Google+ and photographers

Discussion in 'Digital Photography' started by compuwar, Jul 13, 2011.

  1. rusty2192, Jul 13, 2011
    Last edited: Jul 13, 2011

    rusty2192 macrumors 6502a

    Oct 15, 2008
    Just another reason why Google is turning into the evil Empire. Where are the Jedi when you need them?

    I went ahead and signed up for Google+ last night just for the heck of it since my friend sent me an invite. However, I will NOT be putting any of my photos on there. I don't even usually put them on facebook. That's why I have my own website now to host them. (Not that I'm a professional, or even semi-pro by any means) I just don't trust Google.
  2. funkahdafi macrumors 6502

    Mar 16, 2009
    Planet Earth, Old World
    don't panic. every cloud service uses terms like this. see the recent discussion about dropbox. those terms are legally needed by the provider so he can perform service on them. example: you upload a photo to flickr and then use the flickr photo editing feature. the photo editing feature is provided by another provider, not flickr. it's integrated into flickr but it's owned and operated by someone else. flickr needs to gransfer your pnoto to the editing service and thus they need you to license them to do so.

    google or any other provider is ot interested in your photo. they make money on advertising, not on stealing intelectual property from their users.

    you find the same terms in apple's aperture so they can transfer your photos to a photo printing service.

    so... relax.
  3. fitshaced macrumors 68000


    Jul 2, 2011
  4. emorydunn macrumors 6502


    Jun 5, 2006
    Austin Texas
    I find all of the "we're taking your rights" posts to be a bit old. The way I see it there are a few options. You can just not use the service and not have to worry about it. Or you can not post anything that you feel will be a big deal if an "evil corporation" decides they want to use it for "evil things".

    I just think that the ten people who actually read the TOS before using a service and then blog about it are doing a bit of a disservice. While we should read the TOS and know what we're agreeing to; finding the bits about ownership and posting them without context and then headlining it in a way that makes it sound scary is more evil than the service.

    And besides, most social networks (Facebook, Google+, etc.) are more for posting those questionable party pics than your whole fine art portfolio.
  5. tinman0 macrumors regular

    Jun 5, 2008
    I just wish these companies would add the words "For the purpose of...."

    I totally understand why they need to have access of this sort to the data, but they could clarify better in my opinion.

    Anyway, whats to worry about with Facebook considering they destroy the quality of any photograph during upload?
  6. mtbdudex macrumors 68000


    Aug 28, 2007
    SE Michigan
    looks familiar....while not eactly same I posted this here early this year, Feb-1-2011:
    Online web-magazine freelancing....

    I ended up NOT doing this freelance work....felt I gave up my IP ownership too much.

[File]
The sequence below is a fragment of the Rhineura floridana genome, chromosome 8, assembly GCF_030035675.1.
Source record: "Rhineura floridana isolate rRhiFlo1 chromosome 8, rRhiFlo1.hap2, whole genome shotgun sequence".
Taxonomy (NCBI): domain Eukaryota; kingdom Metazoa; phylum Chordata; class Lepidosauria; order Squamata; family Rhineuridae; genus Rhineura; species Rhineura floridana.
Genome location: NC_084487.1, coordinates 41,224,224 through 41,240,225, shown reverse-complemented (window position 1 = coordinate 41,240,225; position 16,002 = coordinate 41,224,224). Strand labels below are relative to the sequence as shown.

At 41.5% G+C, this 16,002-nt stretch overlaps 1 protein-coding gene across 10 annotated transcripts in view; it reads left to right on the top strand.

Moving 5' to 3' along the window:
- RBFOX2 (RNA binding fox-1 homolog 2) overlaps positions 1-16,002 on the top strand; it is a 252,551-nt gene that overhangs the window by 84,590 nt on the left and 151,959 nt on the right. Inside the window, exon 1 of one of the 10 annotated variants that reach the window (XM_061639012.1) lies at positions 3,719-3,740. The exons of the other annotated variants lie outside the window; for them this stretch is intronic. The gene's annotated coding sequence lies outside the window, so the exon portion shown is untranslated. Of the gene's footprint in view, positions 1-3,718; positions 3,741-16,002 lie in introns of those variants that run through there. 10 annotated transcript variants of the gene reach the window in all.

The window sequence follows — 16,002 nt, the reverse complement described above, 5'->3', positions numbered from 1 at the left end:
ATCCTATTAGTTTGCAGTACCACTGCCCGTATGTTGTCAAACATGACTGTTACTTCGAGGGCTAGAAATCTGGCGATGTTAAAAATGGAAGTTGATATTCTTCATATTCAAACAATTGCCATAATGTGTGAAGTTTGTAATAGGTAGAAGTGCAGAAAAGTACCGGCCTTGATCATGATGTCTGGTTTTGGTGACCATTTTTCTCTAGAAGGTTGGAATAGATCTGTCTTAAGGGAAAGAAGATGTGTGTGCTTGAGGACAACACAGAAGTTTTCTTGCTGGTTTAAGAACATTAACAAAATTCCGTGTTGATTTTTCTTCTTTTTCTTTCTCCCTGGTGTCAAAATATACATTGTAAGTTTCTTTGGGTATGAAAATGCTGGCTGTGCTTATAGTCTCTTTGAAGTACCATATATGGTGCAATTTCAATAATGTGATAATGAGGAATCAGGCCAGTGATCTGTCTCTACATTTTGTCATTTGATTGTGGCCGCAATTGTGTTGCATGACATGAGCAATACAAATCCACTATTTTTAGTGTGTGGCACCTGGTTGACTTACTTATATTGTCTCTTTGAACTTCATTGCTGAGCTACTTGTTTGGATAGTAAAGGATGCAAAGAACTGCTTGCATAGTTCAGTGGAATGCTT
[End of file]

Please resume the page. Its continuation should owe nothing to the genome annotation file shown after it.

7. compuwar thread starter macrumors 601


    Oct 5, 2006
    Northern/Central VA
    They're overly broad for the purpose of simply hosting the images- they could easily couch the usage for the purposes of the service, but they don't. If I can write a license that restricts usage fairly, I'm sure the lawyers at Google are also capable of it.

  8. alleycat macrumors regular

    Mar 23, 2008
    Post them as links from your domain or website, and you're in the clear. Don't ever upload anything to them though.
  9. c1phr macrumors 6502

    Jan 8, 2011
    Mind you, Chrome had (not sure if it still does) a clause in its TOS that made anything you used the browser for recordable and giving Google ownership of anything you posted or uploaded. Not to say anything is wrong with Google, just saying that they're there for every service.

    All sorts of TOS's have these kinds of things (FB does too for your photos) and they could be debated in court easily if there was ever an issues, though I doubt there ever would be.
  10. mackmgg macrumors 65816


    Nov 2, 2007
    That is pretty bad. Google doesn't need ownership of photos I upload to my own site using Chrome (not that I would generally use a web browser for that, the principle still stands).
    With one major difference though. Most (Facebook, Dropbox, etc) are temporary, and end as soon as you delete the photo. Google's is permanent, and there's no way to un-license them once you upload a photo to Google+
  11. SkippyScud macrumors member

    May 10, 2011
    Gary Whitta found this and posted it to my G+ feed. Translates the legalese. But in the end, don't post it to the public if you don't want it public.

  12. MattSepeta macrumors 65816


    Jul 9, 2009
    375th St. Y

    Google is just trying to cover all their bases, as we all know there are far too many people willing (looking) to sue a big player for a quick buck.
  13. compuwar thread starter macrumors 601


    Oct 5, 2006
    Northern/Central VA
    The irrevocable part though allows them carte blanch. Worse, it's not necessarily Google-- what if they decide to spin off or sell off Google+? The company acquiring the entity would acquire the rights.

    Forever is a very long time.


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